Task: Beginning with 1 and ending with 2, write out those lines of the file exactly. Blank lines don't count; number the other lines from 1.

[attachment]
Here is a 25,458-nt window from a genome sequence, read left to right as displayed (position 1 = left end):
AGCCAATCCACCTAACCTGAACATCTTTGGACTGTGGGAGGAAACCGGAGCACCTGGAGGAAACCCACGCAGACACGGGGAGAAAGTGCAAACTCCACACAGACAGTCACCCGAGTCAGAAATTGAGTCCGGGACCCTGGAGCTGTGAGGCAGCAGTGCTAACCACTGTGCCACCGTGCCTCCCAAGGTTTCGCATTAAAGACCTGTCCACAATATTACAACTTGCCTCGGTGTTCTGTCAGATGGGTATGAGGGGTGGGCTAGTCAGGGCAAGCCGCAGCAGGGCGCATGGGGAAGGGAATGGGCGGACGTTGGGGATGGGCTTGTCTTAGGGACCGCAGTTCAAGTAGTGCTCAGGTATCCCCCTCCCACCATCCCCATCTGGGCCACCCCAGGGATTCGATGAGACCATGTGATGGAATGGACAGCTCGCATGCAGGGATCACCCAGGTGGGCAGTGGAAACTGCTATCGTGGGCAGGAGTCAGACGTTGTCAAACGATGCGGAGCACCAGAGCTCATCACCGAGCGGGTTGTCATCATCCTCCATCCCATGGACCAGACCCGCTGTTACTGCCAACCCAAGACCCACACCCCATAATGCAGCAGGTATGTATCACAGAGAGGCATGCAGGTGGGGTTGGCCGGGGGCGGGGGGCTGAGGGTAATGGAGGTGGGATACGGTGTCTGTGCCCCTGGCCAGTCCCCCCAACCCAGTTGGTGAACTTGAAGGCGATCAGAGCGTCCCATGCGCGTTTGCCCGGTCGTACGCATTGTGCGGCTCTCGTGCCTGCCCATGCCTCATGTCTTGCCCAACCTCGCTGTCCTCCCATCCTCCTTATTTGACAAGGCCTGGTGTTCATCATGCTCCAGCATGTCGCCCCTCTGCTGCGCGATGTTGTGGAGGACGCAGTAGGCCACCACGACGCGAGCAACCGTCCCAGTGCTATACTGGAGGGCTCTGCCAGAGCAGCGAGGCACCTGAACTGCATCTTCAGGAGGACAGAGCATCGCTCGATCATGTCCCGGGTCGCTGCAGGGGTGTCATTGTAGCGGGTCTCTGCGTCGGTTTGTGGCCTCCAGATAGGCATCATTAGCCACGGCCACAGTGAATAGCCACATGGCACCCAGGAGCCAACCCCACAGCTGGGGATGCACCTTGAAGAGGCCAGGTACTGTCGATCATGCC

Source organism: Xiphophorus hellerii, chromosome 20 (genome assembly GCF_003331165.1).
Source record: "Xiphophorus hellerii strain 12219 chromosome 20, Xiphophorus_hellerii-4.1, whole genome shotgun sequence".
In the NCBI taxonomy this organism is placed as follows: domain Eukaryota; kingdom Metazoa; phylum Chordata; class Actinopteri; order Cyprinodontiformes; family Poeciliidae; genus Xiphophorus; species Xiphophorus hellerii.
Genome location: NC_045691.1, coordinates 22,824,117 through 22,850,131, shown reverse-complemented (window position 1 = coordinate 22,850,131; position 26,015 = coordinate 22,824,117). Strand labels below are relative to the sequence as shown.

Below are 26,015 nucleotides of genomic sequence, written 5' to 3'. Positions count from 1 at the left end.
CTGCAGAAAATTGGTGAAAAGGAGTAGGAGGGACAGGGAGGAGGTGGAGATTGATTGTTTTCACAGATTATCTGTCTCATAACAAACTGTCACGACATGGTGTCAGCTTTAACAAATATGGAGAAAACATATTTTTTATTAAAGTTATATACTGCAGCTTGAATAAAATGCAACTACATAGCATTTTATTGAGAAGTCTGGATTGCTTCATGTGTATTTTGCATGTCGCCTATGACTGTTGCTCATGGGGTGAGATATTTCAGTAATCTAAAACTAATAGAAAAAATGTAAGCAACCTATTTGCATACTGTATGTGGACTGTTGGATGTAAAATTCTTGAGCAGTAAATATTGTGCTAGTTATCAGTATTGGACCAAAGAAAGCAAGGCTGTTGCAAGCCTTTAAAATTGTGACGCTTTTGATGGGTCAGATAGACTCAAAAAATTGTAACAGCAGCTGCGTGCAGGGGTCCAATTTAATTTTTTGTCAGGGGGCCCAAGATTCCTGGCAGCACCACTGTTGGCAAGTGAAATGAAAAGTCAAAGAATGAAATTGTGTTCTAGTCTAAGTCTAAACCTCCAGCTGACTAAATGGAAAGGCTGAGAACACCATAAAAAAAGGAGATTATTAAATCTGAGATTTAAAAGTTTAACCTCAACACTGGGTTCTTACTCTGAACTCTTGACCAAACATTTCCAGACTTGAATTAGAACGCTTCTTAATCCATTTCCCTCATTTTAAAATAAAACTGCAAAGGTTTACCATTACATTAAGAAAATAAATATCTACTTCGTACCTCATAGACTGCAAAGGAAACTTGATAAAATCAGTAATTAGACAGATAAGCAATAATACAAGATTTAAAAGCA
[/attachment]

Here is a 25,458-nt window from a genome sequence, read left to right as displayed (position 1 = left end):
AGCCAATCCACCTAACCTGAACATCTTTGGACTGTGGGAGGAAACCGGAGCACCTGGAGGAAACCCACGCAGACACGGGGAGAAAGTGCAAACTCCACACAGACAGTCACCCGAGTCAGAAATTGAGTCCGGGACCCTGGAGCTGTGAGGCAGCAGTGCTAACCACTGTGCCACCGTGCCTCCCAAGGTTTCGCATTAAAGACCTGTCCACAATATTACAACTTGCCTCGGTGTTCTGTCAGATGGGTATGAGGGGTGGGCTAGTCAGGGCAAGCCGCAGCAGGGCGCATGGGGAAGGGAATGGGCGGACGTTGGGGATGGGCTTGTCTTAGGGACCGCAGTTCAAGTAGTGCTCAGGTATCCCCCTCCCACCATCCCCATCTGGGCCACCCCAGGGATTCGATGAGACCATGTGATGGAATGGACAGCTCGCATGCAGGGATCACCCAGGTGGGCAGTGGAAACTGCTATCGTGGGCAGGAGTCAGACGTTGTCAAACGATGCGGAGCACCAGAGCTCATCACCGAGCGGGTTGTCATCATCCTCCATCCCATGGACCAGACCCGCTGTTACTGCCAACCCAAGACCCACACCCCATAATGCAGCAGGTATGTATCACAGAGAGGCATGCAGGTGGGGTTGGCCGGGGGCGGGGGGCTGAGGGTAATGGAGGTGGGATACGGTGTCTGTGCCCCTGGCCAGTCCCCCCAACCCAGTTGGTGAACTTGAAGGCGATCAGAGCGTCCCATGCGCGTTTGCCCGGTCGTACGCATTGTGCGGCTCTCGTGCCTGCCCATGCCTCATGTCTTGCCCAACCTCGCTGTCCTCCCATCCTCCTTATTTGACAAGGCCTGGTGTTCATCATGCTCCAGCATGTCGCCCCTCTGCTGCGCGATGTTGTGGAGGACGCAGTAGGCCACCACGACGCGAGCAACCGTCCCAGTGCTATACTGGAGGGCTCTGCCAGAGCAGCGAGGCACCTGAACTGCATCTTCAGGAGGACAGAGCATCGCTCGATCATGTCCCGGGTCGCTGCAGGGGTGTCATTGTAGCGGGTCTCTGCGTCGGTTTGTGGCCTCCAGATAGGCATCATTAGCCACGGCCACAGTGAATAGCCACATGGCACCCAGGAGCCAACCCCACAGCTGGGGATGCACCTTGAAGAGGCCAGGTACTGTCGATCATGCC